8-16-02, 1:35 p.m.
BY GEOFF HOBSON
GEORGETOWN, Ky. _ Good running backs always seem to know what the other good running backs are doing.
As Rudi Johnson broke Virginia's state rushing records at Thomas Dale High School in Ettrick, he noticed a picture one day in the "Richmond Times-Dispatch," of a hot, big-time back who had just transferred to James Madison from West Virginia.
"Curtis probably doesn't know this," Johnson mused this week. "I was still in high school, but I knew he was there when I saw that picture. I never thought we'd be on the same NFL team."
How about fighting for the last spot on that NFL team?
The 5-10, 218-pound Johnson, a self-described power back who has shed 15 pounds to help him move the chains, is battling the rust from last season's rookie year. The 5-10, 222-pound Keaton, your classic speed back who always provides something exciting, feels he's fighting the perception that he's a dancer and not a rusher.
"Fruit is good," Keaton said. "It comes down to what you like when you compare apples and oranges. We all bring something to the table."
Bengals head coach Dick LeBeau said this week that he could see where both of them could make the roster. But in order for that to happen, dependable veteran running back Brandon Bennett would have to be released (a longshot at this point), or they would have to go light one player at another spot.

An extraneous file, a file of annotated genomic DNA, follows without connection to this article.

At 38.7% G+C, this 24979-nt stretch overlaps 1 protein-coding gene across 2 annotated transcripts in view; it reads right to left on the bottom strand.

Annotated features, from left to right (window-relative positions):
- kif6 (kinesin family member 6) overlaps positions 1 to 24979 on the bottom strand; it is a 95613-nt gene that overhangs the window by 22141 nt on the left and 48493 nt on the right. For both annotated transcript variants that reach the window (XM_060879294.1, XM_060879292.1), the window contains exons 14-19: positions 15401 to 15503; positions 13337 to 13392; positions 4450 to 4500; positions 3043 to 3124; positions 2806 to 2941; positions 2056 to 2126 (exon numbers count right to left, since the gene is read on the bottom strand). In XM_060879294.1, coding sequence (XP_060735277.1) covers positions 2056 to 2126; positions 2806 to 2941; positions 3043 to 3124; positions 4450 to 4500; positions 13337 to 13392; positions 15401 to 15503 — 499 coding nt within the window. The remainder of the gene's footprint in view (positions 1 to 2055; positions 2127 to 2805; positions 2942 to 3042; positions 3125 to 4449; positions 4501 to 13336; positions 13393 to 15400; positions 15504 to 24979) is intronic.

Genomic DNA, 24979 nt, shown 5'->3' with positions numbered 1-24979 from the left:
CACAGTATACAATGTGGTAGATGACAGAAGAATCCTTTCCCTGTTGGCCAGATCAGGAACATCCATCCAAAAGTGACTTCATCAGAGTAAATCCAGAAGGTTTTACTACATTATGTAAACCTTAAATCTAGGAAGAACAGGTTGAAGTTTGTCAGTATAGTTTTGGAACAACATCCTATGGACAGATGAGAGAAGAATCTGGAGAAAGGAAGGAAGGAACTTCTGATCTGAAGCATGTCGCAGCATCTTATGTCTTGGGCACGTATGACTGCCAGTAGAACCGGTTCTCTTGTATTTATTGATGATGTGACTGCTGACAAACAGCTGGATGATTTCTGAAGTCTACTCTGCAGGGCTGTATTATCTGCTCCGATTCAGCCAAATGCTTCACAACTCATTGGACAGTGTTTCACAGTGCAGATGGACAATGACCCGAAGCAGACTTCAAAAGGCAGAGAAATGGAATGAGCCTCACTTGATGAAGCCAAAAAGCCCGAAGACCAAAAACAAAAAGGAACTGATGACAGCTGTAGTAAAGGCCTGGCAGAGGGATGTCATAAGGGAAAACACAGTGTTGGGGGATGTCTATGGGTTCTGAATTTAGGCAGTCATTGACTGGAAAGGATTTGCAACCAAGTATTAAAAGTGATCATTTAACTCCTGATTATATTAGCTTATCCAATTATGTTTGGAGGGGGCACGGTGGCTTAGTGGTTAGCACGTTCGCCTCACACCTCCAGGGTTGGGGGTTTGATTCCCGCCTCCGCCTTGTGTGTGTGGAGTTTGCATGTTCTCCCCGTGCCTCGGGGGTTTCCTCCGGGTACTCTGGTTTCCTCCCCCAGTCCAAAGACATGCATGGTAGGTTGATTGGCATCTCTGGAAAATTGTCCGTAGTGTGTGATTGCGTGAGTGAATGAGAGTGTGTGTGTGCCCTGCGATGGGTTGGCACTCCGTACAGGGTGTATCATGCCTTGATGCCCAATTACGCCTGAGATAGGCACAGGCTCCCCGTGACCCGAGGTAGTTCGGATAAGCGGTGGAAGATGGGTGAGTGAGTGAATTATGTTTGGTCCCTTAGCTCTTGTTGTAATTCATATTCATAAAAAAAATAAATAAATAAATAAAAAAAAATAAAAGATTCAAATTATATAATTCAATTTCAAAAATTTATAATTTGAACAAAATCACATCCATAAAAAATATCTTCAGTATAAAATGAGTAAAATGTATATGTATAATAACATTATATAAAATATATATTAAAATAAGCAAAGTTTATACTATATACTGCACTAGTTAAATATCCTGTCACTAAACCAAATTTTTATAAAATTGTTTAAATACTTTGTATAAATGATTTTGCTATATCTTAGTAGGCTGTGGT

They can't do it at wide receiver (six spots) or tight end (three), and they don't want to do it on the offensive line or in the secondary, where there are traditionally 10 spots each.
"It ain't so," said running backs coach Jim Anderson, "until it's so. So they just have to play."
And with Bennett (toe) and Pro Bowler Corey Dillon (foot) out for Saturday night's second preseason game in Indianapolis (8 p.m., Channel 12 in Cincinnati, Channel 10 in Columbus, Ohio, Channel 2 in Dayton, Ohio), Keaton and Johnson have the field all to themselves to give the decision-makers something to sink their teeth.
They already did last Friday night in Buffalo when Bennett left early. Johnson racked up 100 yards on 14 carries and Keaton had a touchdown among his 15 carries for 52 yards.
How deep are they here? Just look at the Colts' club they play. Like LeBeau, first-year head coach Tony Dungy is without his top two running backs in Pro Bowler Edgerrin James and 1,000-yard backup Dominic Rhodes. Dungy is left with a fullback, waiver wire pickup Ben Gay, and the last pick in the 1999 draft, Jim Finn, and he may not be joking about playing the fourth quarter with five receivers.
But that doesn't help the Bengals' dilemma with Johnson, a record-breaker everywhere from Virginia to Auburn, and Keaton, like Johnson, a fourth-round draft pick with unique speed.
"I don't get into all that," Johnson said. "It's good to have fun again. (Last week) was the most fun I've had since Auburn."
The good running backs always seem to keep up with the good running backs. When Johnson arrived at Butler Community College in Kansas in 1998, he was greeted in the newspaper with a headline that trumpeted he was the best running back in the Jayhawk Conference since one Corey Dillon for Garden City.
By then, Dillon had already had his monster rookie season in Cincinnati and Johnson said, "Of course, I never thought I'd be on his team in the NFL."